by Lucila Newell
I guess it always begins before birth. I wanted to breastfeed. I knew it might be difficult. My mum breastfeed me and my younger brother but nor my older brother, as she had a lot of pain, and difficulties, and no support. So I was aware that it might be hard. I had gone to my NCT classes, read about breastfeeding, but it felt like reading about running without ever having run.
My baby girl, Ana, was born three weeks early, and she was what was called an ‘undiagnosed’ breech, which meant that when I arrived at the hospital pushing, and they examined me, they told me they could see a foot, and could my husband be so kind to press the red (read: alarm) button behind him.
by Lisa Creagh
It’s 7.15, Sunday, Mothers Day and I am finally breastfeeding. No expressing, no bottles, no formula, no steriliser. Just me, her and the open road.
A slight ache in my left breast reminds me that this achievement is the culmination of many small battles, won quietly, furiously in the past three and a half months since my baby, Lily was born. Who would have thought it would take so long to get here? Not me. But then I really hadn’t a clue about breastfeeding before she was born.
by Emma Petre
With my first boy, it was really hard. He was premature and after a tricky labour, ending in emergency Csection, I struggled to get him latched on. My milk took a long time to come in and he lost a lot of weight and the doctors prescribed formula in the hospital which really knocked my confidence. It was a difficult and painful experience, physically and emotionally.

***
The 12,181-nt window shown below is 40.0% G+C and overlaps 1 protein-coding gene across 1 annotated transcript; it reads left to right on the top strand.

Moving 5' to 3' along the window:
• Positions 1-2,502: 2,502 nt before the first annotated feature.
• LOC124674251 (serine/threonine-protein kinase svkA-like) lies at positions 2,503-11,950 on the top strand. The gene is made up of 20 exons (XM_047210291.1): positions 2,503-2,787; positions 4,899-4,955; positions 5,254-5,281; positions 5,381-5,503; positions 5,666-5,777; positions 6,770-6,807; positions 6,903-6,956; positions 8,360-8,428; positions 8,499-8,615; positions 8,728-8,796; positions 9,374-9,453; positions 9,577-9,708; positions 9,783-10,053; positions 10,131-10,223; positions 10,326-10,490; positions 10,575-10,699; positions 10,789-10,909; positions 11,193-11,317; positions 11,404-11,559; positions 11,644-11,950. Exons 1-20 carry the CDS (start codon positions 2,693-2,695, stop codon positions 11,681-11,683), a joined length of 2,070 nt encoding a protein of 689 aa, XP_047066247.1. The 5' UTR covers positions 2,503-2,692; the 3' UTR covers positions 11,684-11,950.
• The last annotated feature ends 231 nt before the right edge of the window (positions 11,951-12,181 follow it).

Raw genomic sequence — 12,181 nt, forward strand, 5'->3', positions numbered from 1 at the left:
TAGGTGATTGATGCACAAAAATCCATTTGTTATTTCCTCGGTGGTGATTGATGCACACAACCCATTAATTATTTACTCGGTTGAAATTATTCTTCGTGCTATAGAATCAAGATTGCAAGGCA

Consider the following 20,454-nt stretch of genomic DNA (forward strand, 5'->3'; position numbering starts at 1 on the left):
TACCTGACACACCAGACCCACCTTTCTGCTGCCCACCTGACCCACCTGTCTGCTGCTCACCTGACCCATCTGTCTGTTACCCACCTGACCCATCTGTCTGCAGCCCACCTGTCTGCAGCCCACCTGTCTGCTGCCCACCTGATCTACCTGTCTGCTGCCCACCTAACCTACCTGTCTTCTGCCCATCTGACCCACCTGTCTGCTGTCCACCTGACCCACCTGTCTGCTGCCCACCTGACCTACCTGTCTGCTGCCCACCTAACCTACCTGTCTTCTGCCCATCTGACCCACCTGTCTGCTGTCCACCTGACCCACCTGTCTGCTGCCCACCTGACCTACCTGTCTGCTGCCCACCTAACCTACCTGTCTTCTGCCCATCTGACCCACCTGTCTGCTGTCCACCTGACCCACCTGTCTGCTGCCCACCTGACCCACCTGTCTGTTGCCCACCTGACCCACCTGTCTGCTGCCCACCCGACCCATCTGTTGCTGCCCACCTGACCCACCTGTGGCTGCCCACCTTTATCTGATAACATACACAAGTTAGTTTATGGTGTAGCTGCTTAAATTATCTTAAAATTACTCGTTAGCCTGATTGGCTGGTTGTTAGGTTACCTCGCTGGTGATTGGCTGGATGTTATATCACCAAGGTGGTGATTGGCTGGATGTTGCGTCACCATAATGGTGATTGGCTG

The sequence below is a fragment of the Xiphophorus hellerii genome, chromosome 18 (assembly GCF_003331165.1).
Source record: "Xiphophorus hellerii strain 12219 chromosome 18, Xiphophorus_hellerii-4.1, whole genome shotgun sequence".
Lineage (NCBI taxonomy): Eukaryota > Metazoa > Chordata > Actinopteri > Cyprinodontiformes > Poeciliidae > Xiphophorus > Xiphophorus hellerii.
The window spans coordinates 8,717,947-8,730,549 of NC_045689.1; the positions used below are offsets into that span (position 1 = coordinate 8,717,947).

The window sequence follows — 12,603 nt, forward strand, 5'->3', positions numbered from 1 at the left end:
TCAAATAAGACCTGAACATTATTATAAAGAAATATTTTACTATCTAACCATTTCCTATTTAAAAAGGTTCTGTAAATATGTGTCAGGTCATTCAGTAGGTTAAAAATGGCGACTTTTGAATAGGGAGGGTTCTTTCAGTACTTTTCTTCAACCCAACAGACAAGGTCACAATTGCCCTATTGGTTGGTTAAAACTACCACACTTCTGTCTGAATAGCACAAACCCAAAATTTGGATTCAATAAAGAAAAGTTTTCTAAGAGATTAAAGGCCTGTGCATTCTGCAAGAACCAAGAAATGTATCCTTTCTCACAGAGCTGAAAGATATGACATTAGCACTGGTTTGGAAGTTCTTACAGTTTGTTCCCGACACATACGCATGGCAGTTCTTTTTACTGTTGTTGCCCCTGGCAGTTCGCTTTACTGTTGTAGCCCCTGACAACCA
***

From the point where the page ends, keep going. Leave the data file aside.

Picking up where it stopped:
But it meant so much to me to breastfeed that I stuck with it, was supported by my partner and the health care professionals looking after me and after 5 weeks of persevering through blistered nipples, buckets of nipple cream and lots of tears, something just clicked and we both got it!
Breastfeeding was incredibly easy for me and Frank. I had a horrible labour and lost lots of blood so I was lucky my milk came in. He was a guzzler from day 1. It really hurt, toe curling pain in the beginning but thankfully that wore off. I remember being stressed about how much milk he was taking, how long he was feeding and feeling like if he doesn’t feed he’ll die! But I really enjoyed feeding and found the night feeds so meditative. It really bonded us together.
The first time I had to feed in a busy shopping centre I remember feeling very nervous and insecure, but telling myself I’m being stupid. I then learnt to feed while walking around town, in the pub and anywhere else I needed to. It became second nature. I hated it when he would refuse in public and fight it as it would attract lots of eyes. I also think it really helps being in Brighton as it’s such a liberal and accepting environment.
Breastfeeding was surprisingly easy. I say surprisingly because when I was pregnant I had a lot of people warning me that breastfeeding is horrendous, painful, impossible. In fact I found it to be calming, painless and easy.
I had very peaceful home births with both my children, with midwifes and a doula who gave me the support, space and respite to be able to focus on feeding and recovering. Generally, I found being able to breastfeed was a huge confidence boost in the beginning. It made me feel strong, important, purposeful. And completely autonomous – as though it wouldn’t matter what situation we found ourselves in, so long as I had my breasts my babies would be fine.